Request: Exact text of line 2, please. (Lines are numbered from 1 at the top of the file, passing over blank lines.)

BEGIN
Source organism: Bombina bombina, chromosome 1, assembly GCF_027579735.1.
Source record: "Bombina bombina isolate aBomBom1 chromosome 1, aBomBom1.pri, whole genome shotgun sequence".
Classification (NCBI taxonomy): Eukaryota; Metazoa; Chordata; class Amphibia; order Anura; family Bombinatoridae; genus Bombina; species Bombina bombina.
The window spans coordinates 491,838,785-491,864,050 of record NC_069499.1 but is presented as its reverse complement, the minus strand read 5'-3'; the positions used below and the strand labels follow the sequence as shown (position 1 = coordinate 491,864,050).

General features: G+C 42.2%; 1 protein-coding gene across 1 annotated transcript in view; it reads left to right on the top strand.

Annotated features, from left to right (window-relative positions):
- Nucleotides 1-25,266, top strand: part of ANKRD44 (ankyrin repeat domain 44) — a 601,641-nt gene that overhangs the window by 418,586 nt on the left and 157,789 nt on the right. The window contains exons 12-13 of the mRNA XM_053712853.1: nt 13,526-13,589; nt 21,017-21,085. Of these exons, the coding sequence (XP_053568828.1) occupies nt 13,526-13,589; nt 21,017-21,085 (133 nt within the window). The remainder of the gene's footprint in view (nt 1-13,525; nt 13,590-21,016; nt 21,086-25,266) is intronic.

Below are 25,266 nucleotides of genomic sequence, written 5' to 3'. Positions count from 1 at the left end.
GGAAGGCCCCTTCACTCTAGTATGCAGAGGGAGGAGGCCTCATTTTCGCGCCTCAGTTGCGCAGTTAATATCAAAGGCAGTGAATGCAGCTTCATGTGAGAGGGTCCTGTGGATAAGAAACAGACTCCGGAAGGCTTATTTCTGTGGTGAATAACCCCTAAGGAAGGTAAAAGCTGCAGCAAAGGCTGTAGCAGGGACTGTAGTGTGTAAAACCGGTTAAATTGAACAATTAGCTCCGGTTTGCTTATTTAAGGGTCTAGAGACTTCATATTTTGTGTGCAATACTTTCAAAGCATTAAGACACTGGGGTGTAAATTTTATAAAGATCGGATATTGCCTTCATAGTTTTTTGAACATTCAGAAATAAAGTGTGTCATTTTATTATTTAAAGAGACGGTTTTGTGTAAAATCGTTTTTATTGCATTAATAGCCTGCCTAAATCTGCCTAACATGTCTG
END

Source record: "Bombina bombina isolate aBomBom1 chromosome 1, aBomBom1.pri, whole genome shotgun sequence".